Answer: Not Okay

The employee’s actions were a clear imposition on his fellow employees – by way of an invasion of their privacy. His activities were specifically directed at unwilling co-workers whom he hoped to convert to his religious beliefs after fully knowing that for some employees this conduct was unwelcomed.  Therefore, he violated reasonable company policies and doing so was not okay.


Question: Okay or Not Okay?

An owner of the Company approaches an employee and says, “Please come with me to church this Sunday.” The employee responds that she is a regular attendee at another church. The owner says, “Oh, you already worship somewhere else? Oh, there? Hmmm…..”  Should the owner have initiated this conversation? Was it okay?

Answer: Okay for Now

One low-key invitation might be alright, but any more than that may result in an allegation of religious discrimination or prejudice, especially if the owner has to later discipline, lay-off or fire the employee.


Question: Okay or Not Okay?

An employee starts preaching to his co-workers that they will go to Hell if they don’t repent and convert. Some co-workers of the employee go to the supervisor to complain. The supervisor considers the conduct a disciplinary issue and gives the employee a verbal warning. Is it okay for the supervisor to do that?

Answer: Okay

Courts do not like it when employees (even non-management employees) “preach” to their co-workers about their religious beliefs. Repeated offenses are generally considered legitimate grounds for termination of employment.


Question: Okay or Not Okay?

Slightly adapting a line from a Taylor Swift song, “Religion is a topic of which we must never speak, ever, ever, ever, ever.”  Would banning any discussion about religion in the workplace be okay?

Answer: Not Okay with Most Everyone

Some employers are so worried about “separation of church and state,” respecting all viewpoints, and avoiding offensive behavior that they discourage or prohibit any discussion or expression of religion in the workplace, including discussions that are consensual and expressions that are subtle and  are not offensive.  That’s just not necessary and seems to be a rather extreme position for an employer to take.


Question: Okay or Not Okay?

An employer was wondering if it’s really okay for employees to go around saying “Merry Christmas” when that major holiday comes up in December. Is using the “C” word around that holiday really okay or must we say “Happy Holidays” so as to be politically correct?

Answer: Okay

Of course you can say “Merry Christmas” because it commemorates the birth of Jesus Christ. It’s okay!  And those of the Jewish faith can also say “Happy Hanukkah” around that holiday, too!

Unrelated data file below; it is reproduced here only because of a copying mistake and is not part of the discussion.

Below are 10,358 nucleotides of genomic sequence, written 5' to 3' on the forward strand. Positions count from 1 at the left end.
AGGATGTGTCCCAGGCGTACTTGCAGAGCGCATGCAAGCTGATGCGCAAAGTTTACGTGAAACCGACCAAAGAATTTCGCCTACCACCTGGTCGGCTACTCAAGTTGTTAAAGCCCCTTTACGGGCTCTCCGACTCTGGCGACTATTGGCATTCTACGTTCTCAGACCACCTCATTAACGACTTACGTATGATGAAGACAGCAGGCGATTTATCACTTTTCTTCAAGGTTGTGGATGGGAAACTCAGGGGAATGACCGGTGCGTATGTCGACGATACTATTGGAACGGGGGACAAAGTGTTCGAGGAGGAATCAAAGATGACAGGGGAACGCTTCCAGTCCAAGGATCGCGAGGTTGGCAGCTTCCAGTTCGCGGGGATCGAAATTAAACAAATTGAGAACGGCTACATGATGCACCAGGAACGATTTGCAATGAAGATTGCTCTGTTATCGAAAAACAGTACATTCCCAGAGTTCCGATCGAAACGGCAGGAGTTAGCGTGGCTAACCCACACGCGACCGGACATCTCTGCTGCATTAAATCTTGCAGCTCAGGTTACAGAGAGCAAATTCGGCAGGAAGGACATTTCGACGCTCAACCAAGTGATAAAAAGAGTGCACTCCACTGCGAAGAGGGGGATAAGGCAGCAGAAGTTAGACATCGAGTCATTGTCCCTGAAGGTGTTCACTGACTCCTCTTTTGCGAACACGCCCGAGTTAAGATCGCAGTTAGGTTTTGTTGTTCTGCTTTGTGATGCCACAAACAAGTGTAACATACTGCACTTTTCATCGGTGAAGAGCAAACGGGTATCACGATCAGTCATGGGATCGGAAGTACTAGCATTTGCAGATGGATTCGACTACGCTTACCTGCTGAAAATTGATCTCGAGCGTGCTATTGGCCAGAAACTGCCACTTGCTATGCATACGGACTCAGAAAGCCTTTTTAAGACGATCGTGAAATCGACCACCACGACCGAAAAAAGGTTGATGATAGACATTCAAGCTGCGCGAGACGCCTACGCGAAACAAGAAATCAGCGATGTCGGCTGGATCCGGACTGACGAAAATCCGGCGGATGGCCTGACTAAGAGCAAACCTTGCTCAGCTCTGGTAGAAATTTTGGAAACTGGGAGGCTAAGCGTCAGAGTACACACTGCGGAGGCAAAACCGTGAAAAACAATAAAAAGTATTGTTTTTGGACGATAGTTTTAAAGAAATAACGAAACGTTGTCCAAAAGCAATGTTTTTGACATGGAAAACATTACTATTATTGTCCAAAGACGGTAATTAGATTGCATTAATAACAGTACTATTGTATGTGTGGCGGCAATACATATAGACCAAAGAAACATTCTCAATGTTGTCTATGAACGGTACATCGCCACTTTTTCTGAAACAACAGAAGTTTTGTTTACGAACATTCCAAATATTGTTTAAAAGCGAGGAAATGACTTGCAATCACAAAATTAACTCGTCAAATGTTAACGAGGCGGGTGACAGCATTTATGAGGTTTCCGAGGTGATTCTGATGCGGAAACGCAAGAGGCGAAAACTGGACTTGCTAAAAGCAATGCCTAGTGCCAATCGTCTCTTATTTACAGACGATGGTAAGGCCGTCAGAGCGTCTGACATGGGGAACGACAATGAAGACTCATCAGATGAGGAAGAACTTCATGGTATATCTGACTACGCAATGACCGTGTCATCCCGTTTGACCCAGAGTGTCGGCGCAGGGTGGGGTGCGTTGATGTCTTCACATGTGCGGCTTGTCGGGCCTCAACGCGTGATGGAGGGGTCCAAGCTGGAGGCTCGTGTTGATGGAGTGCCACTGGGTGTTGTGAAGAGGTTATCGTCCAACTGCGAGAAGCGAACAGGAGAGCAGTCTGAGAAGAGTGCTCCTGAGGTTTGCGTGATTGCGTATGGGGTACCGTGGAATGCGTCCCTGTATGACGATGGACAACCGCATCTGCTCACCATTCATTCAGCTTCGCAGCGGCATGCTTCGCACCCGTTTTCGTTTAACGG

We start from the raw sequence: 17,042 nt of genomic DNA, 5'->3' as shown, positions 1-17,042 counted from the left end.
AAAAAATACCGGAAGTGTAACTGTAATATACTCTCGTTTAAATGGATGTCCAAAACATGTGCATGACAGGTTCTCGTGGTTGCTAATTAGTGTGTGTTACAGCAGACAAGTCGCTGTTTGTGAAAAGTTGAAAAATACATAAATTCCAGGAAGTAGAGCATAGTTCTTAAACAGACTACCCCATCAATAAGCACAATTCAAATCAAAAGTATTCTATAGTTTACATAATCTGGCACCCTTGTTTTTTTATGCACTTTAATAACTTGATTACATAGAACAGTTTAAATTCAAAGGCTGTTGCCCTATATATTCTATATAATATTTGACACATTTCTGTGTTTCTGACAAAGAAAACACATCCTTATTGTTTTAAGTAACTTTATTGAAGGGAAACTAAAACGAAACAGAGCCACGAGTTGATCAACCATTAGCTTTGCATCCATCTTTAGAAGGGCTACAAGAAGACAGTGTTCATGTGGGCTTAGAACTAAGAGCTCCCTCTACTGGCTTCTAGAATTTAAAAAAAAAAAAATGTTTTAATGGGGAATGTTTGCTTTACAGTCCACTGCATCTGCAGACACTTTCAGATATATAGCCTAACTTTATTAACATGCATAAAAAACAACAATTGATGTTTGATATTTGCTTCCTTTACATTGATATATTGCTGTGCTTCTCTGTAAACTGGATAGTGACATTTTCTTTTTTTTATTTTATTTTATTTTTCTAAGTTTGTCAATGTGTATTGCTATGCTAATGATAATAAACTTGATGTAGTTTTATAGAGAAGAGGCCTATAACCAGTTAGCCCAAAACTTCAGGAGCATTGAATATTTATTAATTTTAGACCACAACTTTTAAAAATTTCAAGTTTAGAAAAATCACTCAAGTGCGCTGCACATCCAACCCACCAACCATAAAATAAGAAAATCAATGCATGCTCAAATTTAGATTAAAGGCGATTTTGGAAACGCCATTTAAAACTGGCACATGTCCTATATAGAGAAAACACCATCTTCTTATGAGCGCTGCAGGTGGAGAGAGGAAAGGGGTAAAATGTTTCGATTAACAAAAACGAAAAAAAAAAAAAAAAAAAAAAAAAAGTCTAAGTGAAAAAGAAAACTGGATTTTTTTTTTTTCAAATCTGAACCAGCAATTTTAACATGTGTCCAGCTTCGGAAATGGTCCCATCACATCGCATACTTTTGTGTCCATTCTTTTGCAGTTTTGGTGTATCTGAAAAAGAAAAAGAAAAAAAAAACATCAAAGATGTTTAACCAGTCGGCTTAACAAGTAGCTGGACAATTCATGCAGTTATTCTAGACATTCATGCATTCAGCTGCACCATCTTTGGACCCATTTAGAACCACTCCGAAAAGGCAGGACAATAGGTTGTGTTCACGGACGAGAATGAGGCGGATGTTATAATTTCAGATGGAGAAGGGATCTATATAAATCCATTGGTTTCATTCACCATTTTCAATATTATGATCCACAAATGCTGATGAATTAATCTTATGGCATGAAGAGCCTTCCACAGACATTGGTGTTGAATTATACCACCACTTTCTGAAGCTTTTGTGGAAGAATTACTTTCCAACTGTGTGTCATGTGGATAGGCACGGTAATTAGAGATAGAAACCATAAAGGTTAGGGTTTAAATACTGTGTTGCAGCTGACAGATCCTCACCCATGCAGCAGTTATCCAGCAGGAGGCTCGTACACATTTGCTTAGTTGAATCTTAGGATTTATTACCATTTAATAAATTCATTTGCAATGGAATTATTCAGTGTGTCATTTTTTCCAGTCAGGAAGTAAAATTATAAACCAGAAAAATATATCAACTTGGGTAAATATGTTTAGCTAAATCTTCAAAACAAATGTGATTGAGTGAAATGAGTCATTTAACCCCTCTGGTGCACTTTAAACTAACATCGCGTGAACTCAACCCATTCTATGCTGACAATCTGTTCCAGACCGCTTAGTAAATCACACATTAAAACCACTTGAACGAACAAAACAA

Question: Okay or Not Okay?

Some atheist and agnostic employees complain to their employer that they have been subject to religious discrimination because of their beliefs. Really? Does the employer need to listen to that stuff? Could their complaints be legitimate?  Is that okay?

Answer: Okay

Atheists and agnostics and “the unaffiliated” have rights, too. The religious discrimination laws also protect the rights of people to not believe in any faith or religion.


Overall Conclusion:

It is all about treating each other with dignity and respect, making sure that all employees feel comfortable when entering the workplace and respecting their religious beliefs. Employees may urge a co-worker to participate or not to participate in religious activities to the same extent that, consistent with concerns of workplace efficiency, they may urge their colleagues to engage in or refrain from other personal endeavors. But employees must refrain from such expression when a fellow employee asks that it stop or otherwise demonstrates that it is unwelcome. A wide spectrum of Americans sees a positive role for religion in the workplace at a time when morals and ethics are viewed as declining. Some companies try to limit religious expression on company time and property, but a growing number of businesses  are fostering expressions of faith by providing time and space for like-minded employees to gather or by explicitly making faith an integral part of their business philosophy. At the same time, a growing number of Christian ministries are urging members to live out their faith at work. In my view, the most compelling way to witness your faith is through the way you live your life. In this respect, Mother Theresa comes to mind for me and I’m sure that you can think of other wonderful role models too.

In the workplace, the bottom line is that the manner that we address religion as a topic in the workplace can sometimes be okay and at other times not okay.  Consequently, we encourage you to stay attuned to your employees and gauge your actions by theirs.